ending lifetime caps on insurance. the republicans bill spells disaster for families like diana. and as her representative in congress, i will not stand for it. i will fight every day to protect the reforms that made health insurance accessible and affordable for everyone. we cannot go back to the time when getting sick and going bankrupt, and that is exactly what this legislation would do. thank you and i will deal back. >> before he recognize you to strike the last word, under peactheremarks we'll move to the amendments. you are recognized to strike the last word. >> i want to share this story for my constituents rachel forrester. last month i held a town hall because i wanted to hear from my constituents. i wanted to hear about their experiences of obtaining health care, what was working and what
could be improved. as my town hall, a young woman is here with her family got up to speak, and i want to share her story with you today. rachel has worked as a hairdresser for 16 years and worked for large companies that offer some health insurance, small businesses that offer no coverage and has an independent contractor where she was in charge of finding her own coverage. in 2009 she became pregnant and throughout her pregnancy, she was terrified that her baby would be born with a pre-existing condition because she didn't know how she would pay for her child's care. with two more children and her family, she's the primary breadwinner for her family. her husband stays home to care for their daughters because child care is so expensive. that means her family relies on their income that depends entirely on how many hours she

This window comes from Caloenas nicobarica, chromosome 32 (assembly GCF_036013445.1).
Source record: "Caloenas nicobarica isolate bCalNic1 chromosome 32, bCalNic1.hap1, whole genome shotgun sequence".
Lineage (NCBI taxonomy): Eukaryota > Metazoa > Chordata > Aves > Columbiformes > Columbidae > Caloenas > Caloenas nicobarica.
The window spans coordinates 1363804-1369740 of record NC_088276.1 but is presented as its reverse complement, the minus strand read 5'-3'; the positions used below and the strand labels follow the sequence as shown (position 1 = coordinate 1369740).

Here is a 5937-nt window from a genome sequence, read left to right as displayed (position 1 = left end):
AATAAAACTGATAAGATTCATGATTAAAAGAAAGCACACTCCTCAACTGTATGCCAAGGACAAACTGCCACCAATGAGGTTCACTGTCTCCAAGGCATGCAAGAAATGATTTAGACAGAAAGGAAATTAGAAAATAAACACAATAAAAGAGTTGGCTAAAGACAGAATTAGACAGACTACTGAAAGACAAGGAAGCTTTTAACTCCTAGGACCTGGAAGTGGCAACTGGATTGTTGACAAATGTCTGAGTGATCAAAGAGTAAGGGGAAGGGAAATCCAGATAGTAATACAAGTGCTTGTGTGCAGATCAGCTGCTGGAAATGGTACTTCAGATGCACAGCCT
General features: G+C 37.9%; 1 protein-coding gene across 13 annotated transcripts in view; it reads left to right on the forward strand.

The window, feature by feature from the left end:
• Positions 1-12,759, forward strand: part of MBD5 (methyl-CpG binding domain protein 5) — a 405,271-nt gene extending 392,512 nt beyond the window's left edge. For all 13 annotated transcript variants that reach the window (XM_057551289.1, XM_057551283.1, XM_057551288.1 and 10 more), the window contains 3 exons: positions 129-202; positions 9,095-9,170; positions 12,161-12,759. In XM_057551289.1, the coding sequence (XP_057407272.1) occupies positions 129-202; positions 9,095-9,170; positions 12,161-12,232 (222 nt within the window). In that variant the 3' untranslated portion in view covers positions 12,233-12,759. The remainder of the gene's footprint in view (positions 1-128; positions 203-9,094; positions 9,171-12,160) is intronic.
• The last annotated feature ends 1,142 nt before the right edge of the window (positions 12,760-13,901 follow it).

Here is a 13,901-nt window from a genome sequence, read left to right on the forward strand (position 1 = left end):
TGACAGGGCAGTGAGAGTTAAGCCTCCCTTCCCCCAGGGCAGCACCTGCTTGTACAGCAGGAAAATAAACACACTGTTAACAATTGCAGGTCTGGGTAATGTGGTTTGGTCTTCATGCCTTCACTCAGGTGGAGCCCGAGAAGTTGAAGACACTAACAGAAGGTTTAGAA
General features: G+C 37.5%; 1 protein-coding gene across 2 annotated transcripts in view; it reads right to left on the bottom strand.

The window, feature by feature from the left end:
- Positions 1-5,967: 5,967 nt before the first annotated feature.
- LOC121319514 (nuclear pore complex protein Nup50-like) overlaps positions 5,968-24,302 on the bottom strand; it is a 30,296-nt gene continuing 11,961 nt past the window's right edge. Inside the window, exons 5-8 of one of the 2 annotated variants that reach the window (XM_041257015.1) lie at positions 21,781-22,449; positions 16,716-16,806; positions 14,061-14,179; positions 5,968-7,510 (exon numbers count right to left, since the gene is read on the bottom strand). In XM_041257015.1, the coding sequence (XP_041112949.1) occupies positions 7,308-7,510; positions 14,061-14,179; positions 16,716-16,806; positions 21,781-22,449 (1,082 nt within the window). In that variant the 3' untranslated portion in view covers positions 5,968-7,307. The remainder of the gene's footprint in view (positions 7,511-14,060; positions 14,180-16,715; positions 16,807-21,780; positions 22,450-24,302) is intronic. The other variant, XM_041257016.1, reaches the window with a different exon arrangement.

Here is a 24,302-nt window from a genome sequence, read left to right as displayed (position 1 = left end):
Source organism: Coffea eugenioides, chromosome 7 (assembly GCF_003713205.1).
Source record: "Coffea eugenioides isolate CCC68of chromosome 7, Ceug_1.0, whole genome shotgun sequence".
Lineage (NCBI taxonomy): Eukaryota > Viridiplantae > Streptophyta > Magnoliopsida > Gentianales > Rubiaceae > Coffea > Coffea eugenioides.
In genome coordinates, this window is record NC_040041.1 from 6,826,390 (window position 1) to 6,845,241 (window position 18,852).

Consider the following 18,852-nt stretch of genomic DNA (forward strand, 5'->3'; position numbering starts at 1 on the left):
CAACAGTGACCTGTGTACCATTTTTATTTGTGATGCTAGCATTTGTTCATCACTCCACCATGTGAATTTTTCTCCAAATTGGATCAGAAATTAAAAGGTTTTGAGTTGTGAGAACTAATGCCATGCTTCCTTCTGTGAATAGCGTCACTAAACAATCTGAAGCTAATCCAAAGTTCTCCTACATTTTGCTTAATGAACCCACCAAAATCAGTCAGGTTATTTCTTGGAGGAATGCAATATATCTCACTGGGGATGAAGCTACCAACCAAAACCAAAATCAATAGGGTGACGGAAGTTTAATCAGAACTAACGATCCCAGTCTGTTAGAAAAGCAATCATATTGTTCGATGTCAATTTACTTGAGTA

works in a day and how many clients she can see. through the expansion of medicaid, her children qualify for coverage and she and her husband were able to purchase silver plans with the help of subsidies. without the expansion she had a clip for the families like hers and this is what happens when you are on the line making just enough money no services are available to you or your family any more. you have fallen off the cliff. if she and her husband have to drop their own health care coverage for their children, they would be penalized by the continuous coverage position. rachel put it best the continuous coverage requirement feels like a penalty for people who have bad things happen to them. tax credits like the ones proposed in the bill we are debating today what didn't help families like rachel.